Planting and Digging Date Summary for APRES

— Written By

Response of the Cultivars CHAMPS and Perry to Planting and Digging Dates in North Carolina.

P.D. JOHNSON and D.L. JORDAN*, North Carolina State University, Raleigh, NC 27695; and T. CORBETT, North Carolina Department of Agriculture and Consumer Services, Lewiston-Woodville, NC 27849.

Research was conducted from 2009-2012 in North Carolina to compare peanut yield and market grade characteristics of the Virginia market type cultivar CHAMPS and Perry planted approximately May 5, May 25,and June 8 when dug approximately September 5 and 25 and October 5 and 20.

When dug at optimum maturity, as reflected in the highest yield among the four digging dates, yield and market grades generally varied little when peanut was planted in early or late May. In 3 of 4 years (2009-2011) peanut yield was lower when peanut was planted June 8 and dug October 20 compared with earlier plantings and digging at optimum maturity. However, in 2012 yield was highest when peanut was planted in early June and dug in late October compared with the other planting dates.

While surprising, these results most likely can be explained by weather conditions during the growing season in 2012 relative to other years. Hot and dry conditions were noted during much of 2012 in June and early July compared with greater rainfall during this period of time during 2009-2011. This weather pattern during 2012 most likely reduced the number of flowers produced when peanut was planted earlier in the season compared with the later-planted peanut. Peanut planted during early June was in the vegetative stage during the hot and dry conditions of June and early July. In mid-July rainfall and temperature patterns changed significantly in favor of both vegetative and reproductive growth and remained this way for most of the remainder of the growing season.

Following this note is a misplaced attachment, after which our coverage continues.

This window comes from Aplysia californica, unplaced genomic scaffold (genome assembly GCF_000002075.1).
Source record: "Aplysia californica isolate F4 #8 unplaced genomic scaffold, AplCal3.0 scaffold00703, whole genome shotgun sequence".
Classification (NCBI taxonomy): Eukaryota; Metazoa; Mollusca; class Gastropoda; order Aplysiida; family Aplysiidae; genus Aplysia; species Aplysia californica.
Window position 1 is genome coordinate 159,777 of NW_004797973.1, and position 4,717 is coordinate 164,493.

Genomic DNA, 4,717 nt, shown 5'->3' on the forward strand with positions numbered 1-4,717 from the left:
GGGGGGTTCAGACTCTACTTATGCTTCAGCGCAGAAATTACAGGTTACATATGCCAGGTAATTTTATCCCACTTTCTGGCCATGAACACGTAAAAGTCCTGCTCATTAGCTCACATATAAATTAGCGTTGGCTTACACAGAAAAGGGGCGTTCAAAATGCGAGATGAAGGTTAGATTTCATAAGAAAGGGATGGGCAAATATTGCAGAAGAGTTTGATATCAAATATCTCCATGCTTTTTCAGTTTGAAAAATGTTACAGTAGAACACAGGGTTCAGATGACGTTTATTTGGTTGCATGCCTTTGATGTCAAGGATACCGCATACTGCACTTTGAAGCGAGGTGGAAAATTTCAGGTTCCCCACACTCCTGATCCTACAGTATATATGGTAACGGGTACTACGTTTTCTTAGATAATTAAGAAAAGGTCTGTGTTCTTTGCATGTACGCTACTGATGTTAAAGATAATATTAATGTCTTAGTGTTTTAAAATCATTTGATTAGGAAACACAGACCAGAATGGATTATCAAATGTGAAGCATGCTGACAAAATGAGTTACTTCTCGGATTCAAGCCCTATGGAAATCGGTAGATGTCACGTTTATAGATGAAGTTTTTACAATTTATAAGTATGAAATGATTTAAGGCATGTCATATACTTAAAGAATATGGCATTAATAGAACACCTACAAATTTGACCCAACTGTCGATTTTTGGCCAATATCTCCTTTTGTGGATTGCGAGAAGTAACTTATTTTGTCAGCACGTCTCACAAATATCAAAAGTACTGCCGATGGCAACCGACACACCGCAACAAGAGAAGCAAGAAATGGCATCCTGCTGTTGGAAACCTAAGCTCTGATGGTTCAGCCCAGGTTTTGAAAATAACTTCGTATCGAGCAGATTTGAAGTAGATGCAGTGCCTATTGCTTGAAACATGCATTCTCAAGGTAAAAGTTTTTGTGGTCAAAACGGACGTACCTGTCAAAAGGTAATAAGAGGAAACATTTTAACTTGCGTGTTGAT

While results from this experiment generally show that yield of peanut in the Virginia-Carolina region are optimal when planting in May, in some instances weather patterns may favor later-planted peanut. These results also indicted that exhibiting patience in the fall in terms of digging can result in higher peanut yields.

 Article first appeared as North Carolina Peanut Note (PNNC-2013-019)